"You fear if you stand up and ask a question or speak your mind, you will be deemed a person without compassion. But unless we all listen to each other and really hear what we have to say, that to me is the most important thing." — Kate O'Connor, Brattleboro Area Chamber of Commerce

Davis, the homeless shelter director, pointed out there’s more than one side of the conversation to be heard.

“There’s … the people that are on the street are saying, ‘Hey, we have nowhere to go,’” he said.

Mike Coty is one of the people who spends his days in downtown Brattleboro, asking people for money.

Coty says there is a perception that some of the people panhandling are using their money to buy drugs. But he says he's just trying to survive.

Mike Coty said there is a perception that people like himself panhandle for drug money, but in reality, he's just trying to survive.
Credit Howard Weiss-Tisman / VPR

“I do think one thing that could help the homeless situation here is building more houses,” Coty said. “See, my wife only gets $750 a month. And the cheapest apartment around is $890, something like that. And if we maybe had some affordable housing, we might be able to get off the street.”

Anthony Rivera is also experiencing homelessness. He says the people on the street have nowhere else to go.

Rivera says he's been applying for jobs, but he knows business owners don't want to take a chance on someone like him.

"Nobody wakes up and say, 'I want to be homeless. This is my dream.' You know, some people are forced to it." — Anthony Rivera, Brattleboro

”A lot of homeless are out here because they were heartbroken, or they were the black sheep of the family,” Rivera said. “Nobody wakes up and say, 'I want to be homeless. This is my dream.’ You know, some people are forced to it.”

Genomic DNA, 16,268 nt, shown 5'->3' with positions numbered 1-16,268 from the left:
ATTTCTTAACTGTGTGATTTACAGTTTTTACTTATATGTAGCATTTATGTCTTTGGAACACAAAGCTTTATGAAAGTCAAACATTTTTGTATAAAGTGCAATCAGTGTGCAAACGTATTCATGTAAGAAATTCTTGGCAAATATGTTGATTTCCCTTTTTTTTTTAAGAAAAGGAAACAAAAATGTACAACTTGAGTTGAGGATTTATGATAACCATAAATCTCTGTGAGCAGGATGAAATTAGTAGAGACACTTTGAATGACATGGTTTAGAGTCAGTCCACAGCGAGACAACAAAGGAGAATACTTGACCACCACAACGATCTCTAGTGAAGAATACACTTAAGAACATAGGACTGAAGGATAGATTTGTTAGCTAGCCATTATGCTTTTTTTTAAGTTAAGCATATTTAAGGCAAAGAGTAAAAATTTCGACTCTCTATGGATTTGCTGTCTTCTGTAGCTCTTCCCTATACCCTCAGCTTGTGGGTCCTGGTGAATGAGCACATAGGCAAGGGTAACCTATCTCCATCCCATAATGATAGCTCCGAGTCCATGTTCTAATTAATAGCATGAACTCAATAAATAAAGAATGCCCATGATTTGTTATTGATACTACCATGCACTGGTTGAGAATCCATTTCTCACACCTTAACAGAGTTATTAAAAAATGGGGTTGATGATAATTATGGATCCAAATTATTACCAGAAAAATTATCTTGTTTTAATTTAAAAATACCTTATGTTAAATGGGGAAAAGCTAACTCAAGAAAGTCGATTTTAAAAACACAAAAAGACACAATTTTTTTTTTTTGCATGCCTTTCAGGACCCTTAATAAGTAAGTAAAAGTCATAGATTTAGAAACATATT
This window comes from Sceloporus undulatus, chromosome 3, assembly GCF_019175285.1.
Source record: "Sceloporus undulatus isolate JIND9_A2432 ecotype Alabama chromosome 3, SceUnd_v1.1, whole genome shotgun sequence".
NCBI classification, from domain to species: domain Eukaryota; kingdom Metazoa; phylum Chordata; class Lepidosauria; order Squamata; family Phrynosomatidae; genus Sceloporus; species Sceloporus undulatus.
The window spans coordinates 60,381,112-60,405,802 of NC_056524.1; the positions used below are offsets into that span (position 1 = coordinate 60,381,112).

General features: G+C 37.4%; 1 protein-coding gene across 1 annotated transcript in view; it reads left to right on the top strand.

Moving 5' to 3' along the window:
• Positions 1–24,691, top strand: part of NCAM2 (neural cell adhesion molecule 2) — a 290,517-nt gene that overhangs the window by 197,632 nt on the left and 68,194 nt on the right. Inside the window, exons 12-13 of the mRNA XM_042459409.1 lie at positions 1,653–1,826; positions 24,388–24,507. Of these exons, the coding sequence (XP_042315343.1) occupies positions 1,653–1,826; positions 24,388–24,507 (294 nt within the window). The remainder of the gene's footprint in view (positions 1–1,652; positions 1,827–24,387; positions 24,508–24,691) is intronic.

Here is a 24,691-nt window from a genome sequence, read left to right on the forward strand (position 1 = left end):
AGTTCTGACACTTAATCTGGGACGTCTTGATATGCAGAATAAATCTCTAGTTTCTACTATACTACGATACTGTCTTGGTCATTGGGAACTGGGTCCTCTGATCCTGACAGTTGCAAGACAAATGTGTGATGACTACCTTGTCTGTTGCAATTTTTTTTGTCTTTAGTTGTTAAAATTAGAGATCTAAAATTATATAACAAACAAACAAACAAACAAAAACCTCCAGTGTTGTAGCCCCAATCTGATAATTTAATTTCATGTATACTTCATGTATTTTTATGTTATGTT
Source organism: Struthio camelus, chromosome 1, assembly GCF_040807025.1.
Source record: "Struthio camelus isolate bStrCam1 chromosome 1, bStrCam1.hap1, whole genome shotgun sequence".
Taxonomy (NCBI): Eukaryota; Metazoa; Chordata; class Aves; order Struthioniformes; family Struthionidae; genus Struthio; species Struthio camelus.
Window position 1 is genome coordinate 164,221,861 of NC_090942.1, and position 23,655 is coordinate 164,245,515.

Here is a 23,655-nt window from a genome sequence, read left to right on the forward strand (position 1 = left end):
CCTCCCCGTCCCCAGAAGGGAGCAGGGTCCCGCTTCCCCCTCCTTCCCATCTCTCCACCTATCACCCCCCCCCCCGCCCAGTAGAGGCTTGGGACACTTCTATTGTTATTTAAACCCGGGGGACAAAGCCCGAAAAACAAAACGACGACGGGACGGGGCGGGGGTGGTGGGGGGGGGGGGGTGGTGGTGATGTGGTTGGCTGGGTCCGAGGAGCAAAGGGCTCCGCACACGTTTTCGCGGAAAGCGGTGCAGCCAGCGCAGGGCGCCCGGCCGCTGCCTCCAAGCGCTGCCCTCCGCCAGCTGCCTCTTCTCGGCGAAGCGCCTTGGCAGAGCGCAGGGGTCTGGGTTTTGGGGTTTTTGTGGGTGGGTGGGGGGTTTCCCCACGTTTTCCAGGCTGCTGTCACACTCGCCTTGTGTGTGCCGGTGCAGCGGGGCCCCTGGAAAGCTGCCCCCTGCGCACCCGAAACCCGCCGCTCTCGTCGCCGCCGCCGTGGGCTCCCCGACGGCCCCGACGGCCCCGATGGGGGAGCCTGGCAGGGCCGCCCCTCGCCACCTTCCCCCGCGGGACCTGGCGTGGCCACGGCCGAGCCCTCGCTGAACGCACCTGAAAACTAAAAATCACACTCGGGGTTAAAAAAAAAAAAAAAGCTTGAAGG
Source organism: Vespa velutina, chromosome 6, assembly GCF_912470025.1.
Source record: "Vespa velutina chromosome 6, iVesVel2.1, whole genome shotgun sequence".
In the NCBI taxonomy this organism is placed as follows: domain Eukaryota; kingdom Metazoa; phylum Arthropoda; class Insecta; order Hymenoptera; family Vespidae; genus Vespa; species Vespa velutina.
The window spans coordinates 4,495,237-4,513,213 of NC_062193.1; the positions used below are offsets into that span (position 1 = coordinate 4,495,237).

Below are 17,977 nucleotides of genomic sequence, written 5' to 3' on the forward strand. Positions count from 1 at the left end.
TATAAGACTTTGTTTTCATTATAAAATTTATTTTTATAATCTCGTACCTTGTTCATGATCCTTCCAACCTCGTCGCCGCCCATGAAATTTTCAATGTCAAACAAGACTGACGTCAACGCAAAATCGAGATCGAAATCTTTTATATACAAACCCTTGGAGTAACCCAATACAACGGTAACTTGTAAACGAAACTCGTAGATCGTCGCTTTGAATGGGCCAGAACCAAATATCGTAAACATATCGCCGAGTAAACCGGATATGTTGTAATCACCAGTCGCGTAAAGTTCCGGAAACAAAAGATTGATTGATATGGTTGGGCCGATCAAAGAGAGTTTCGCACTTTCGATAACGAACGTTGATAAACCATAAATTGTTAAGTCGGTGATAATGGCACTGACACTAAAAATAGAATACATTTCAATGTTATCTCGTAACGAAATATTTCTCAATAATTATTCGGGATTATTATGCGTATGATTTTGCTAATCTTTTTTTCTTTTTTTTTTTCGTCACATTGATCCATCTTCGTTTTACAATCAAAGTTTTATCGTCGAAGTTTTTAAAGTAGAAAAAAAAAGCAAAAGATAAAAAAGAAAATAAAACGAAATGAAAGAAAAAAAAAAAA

Brattleboro Police Chief Mike Fitzgerald says when it comes to addressing issues surrounding homelessness in the community, it’s important to actually speak to one another.

“Once you start knowing their names, it's personalized, you know, you're humanizing the situation,” Fitzgerald said. “Where before, there's this big barrier, and you're on one side and they're on the other.”

Brattleboro Police Chief Mike Fitzgerald said community perceptions about homelessness being linked to some kind of criminality are just that: perceptions.
Credit Howard Weiss-Tisman / VPR

Fitzgerald says the police aren't giving out tickets to people who are sleeping on the sidewalks. And panhandling is protected by the First Amendment of the Constitution.

As for opioid addiction, he says Brattleboro police are arresting drug dealers, but trying to get people who are just using drugs into rehab.

Fitzgerald says when he stops to talk with people who are uncomfortable with what they’re seeing on downtown streets, it’s often hard to pin it onto criminal activity.

“And I understand the perception, but that’s exactly what it is, it’s the perception,” he said. “And if you’re fearful because they look different from you, they’re louder than you ... how am I going to address that as a police chief, or a law enforcement officer? We’re not criminalizing poverty. We’re not criminalizing mental health issues.”